Trail Medicine

Fighting infection and contagious diseases

The state of frontier medicine was not highly developed and, as a result, infection and contagious diseases were very difficult to combat. The low levels or absence of anesthetics to control shock, together with the threat of infection, made amputation as a treatment only modestly preferable to outright execution!

Of course, a number survived frontier surgery or amputation, primitive though it may have been. After all, Marcus Whitman successfully removed a Blackfeet arrowhead from Jim Bridger’s back at the Rendezvous of 1835. Although his diseased leg eventually caused his death, Milton Sublette also underwent several successive amputations of portions of his leg.

In the process of stabilizing the ruins of the Fort Laramie Post Hospital, excavation was undertaken, resulting in the discovery of an older post cemetery on the same site. The juxtaposition of the cemetery and the hospital led, in the ensuing years, to numerous comments about the relative effectiveness of frontier medicine!

Not only whites are buried at Fort Laramie. In 1866, a cross-cultural funeral service of a type most unusual for the time was held. The Brule band of the Teton Dakota frequented the area around Fort Laramie, and the teen-aged daughter of their chief, Spotted Tail, was reportedly entranced with the pageantry and pomp of the military. She was a familiar sight as she watched the soldiers drill on the parade ground; some have subsequently suggested that she became enamored of a soldier. Be that as it may, when she went with her father and her people to their traditional wintering ground in the Powder River country, the extremes of climate proved too much for her frail constitution. Her dying wish, expressed to her father, was that she be buried at the soldier place on the banks of the Laramie.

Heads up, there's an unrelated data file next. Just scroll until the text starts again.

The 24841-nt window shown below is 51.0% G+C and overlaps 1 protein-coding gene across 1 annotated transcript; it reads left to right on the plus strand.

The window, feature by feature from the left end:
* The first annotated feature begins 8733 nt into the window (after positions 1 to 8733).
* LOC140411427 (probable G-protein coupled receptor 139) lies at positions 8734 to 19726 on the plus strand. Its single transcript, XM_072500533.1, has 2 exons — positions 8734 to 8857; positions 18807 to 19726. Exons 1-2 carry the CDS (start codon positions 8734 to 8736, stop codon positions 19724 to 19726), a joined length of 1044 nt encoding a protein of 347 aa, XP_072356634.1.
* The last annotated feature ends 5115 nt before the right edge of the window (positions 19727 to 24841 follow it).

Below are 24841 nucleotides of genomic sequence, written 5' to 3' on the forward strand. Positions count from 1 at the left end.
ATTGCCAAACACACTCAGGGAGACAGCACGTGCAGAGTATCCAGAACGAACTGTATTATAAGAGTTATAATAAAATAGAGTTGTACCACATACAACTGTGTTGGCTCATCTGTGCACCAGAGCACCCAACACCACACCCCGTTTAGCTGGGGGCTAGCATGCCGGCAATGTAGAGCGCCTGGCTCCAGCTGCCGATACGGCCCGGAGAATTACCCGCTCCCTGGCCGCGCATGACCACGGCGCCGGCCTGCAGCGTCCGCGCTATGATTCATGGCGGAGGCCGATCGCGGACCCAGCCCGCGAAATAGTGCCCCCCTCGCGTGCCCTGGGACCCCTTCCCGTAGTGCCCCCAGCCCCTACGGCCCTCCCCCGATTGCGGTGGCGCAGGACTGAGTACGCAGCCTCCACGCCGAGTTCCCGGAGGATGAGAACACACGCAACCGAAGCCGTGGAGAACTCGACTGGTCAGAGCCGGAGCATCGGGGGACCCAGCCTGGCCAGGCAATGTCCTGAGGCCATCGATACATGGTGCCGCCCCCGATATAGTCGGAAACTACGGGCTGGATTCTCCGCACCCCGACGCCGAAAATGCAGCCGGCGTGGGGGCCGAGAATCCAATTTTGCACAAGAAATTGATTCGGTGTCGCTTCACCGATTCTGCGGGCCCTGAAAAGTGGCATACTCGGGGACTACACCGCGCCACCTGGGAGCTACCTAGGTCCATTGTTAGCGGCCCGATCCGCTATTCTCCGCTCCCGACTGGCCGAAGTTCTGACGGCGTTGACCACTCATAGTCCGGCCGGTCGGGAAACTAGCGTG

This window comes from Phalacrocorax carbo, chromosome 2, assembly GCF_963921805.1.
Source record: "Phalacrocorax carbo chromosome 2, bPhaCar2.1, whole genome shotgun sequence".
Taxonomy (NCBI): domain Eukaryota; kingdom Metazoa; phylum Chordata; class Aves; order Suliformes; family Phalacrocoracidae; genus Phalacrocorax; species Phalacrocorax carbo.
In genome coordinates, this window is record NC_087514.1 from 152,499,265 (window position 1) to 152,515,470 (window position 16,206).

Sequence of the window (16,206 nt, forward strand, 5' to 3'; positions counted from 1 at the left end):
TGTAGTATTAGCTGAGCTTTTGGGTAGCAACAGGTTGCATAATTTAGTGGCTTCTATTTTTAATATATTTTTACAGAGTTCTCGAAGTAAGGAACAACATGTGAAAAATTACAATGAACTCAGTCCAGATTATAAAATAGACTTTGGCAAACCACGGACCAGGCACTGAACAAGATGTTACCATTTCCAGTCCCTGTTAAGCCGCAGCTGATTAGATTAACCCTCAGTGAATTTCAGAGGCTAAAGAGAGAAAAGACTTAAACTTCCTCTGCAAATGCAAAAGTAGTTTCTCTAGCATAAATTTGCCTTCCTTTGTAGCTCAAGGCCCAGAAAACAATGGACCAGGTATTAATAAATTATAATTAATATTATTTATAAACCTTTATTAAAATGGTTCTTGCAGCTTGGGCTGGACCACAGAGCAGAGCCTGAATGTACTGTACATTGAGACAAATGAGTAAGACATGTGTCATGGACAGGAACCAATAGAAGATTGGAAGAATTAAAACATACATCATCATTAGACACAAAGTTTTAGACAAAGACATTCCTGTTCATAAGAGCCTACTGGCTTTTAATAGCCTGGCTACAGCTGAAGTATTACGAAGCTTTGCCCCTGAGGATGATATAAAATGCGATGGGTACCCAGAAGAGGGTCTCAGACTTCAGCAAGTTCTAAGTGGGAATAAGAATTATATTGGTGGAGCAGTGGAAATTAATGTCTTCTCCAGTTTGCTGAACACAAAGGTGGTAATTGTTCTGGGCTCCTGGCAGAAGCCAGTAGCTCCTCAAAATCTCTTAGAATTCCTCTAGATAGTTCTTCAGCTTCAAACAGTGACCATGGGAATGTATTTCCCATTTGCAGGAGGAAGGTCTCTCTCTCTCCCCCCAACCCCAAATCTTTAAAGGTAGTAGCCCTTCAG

Spotted Tail sent such a request to the post commander, Colonel Henry Maynadier. The Colonel not only responded affirmatively, he also arranged for a Christian burial presided over by the post chaplain.

At sunset the girl’s body was borne to its final resting place – a scaffold constructed perhaps half a mile north of the parade ground. A lengthy prayer by the chaplain had a pronounced effect on the many officers and soldiers present; its impact was noted a second time upon the large gathering from Spotted Tail’s band when the prayer was translated into Lakota.

And so it came about that white and red warriors alike paid a formal and final tribute to a young girl who had loved the ways of both.